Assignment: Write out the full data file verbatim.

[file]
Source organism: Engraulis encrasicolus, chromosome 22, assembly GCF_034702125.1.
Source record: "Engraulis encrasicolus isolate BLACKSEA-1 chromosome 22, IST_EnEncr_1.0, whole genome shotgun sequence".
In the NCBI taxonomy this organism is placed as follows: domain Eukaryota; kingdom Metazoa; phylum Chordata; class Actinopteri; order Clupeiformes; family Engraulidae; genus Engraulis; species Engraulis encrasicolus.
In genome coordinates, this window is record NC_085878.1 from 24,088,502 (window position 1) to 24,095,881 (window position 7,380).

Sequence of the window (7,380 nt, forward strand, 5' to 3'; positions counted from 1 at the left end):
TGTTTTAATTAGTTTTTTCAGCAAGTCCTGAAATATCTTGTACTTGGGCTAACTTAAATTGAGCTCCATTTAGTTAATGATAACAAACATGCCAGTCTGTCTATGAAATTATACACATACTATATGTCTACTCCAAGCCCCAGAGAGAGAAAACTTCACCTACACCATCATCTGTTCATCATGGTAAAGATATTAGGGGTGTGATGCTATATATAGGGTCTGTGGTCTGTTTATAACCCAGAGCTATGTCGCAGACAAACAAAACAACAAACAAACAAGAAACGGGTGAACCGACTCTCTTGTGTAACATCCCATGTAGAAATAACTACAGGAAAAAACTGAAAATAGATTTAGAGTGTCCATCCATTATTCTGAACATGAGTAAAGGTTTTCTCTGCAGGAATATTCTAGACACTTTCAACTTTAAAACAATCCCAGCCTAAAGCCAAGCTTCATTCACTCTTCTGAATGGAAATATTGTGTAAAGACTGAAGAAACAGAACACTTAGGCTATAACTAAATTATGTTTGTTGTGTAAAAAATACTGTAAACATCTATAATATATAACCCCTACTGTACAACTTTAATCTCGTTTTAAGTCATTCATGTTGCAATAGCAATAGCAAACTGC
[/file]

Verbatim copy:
Source organism: Engraulis encrasicolus, chromosome 22, assembly GCF_034702125.1.
Source record: "Engraulis encrasicolus isolate BLACKSEA-1 chromosome 22, IST_EnEncr_1.0, whole genome shotgun sequence".
In the NCBI taxonomy this organism is placed as follows: domain Eukaryota; kingdom Metazoa; phylum Chordata; class Actinopteri; order Clupeiformes; family Engraulidae; genus Engraulis; species Engraulis encrasicolus.
In genome coordinates, this window is record NC_085878.1 from 24,088,502 (window position 1) to 24,095,881 (window position 7,380).

Sequence of the window (7,380 nt, forward strand, 5' to 3'; positions counted from 1 at the left end):
TGTTTTAATTAGTTTTTTCAGCAAGTCCTGAAATATCTTGTACTTGGGCTAACTTAAATTGAGCTCCATTTAGTTAATGATAACAAACATGCCAGTCTGTCTATGAAATTATACACATACTATATGTCTACTCCAAGCCCCAGAGAGAGAAAACTTCACCTACACCATCATCTGTTCATCATGGTAAAGATATTAGGGGTGTGATGCTATATATAGGGTCTGTGGTCTGTTTATAACCCAGAGCTATGTCGCAGACAAACAAAACAACAAACAAACAAGAAACGGGTGAACCGACTCTCTTGTGTAACATCCCATGTAGAAATAACTACAGGAAAAAACTGAAAATAGATTTAGAGTGTCCATCCATTATTCTGAACATGAGTAAAGGTTTTCTCTGCAGGAATATTCTAGACACTTTCAACTTTAAAACAATCCCAGCCTAAAGCCAAGCTTCATTCACTCTTCTGAATGGAAATATTGTGTAAAGACTGAAGAAACAGAACACTTAGGCTATAACTAAATTATGTTTGTTGTGTAAAAAATACTGTAAACATCTATAATATATAACCCCTACTGTACAACTTTAATCTCGTTTTAAGTCATTCATGTTGCAATAGCAATAGCAAACTGC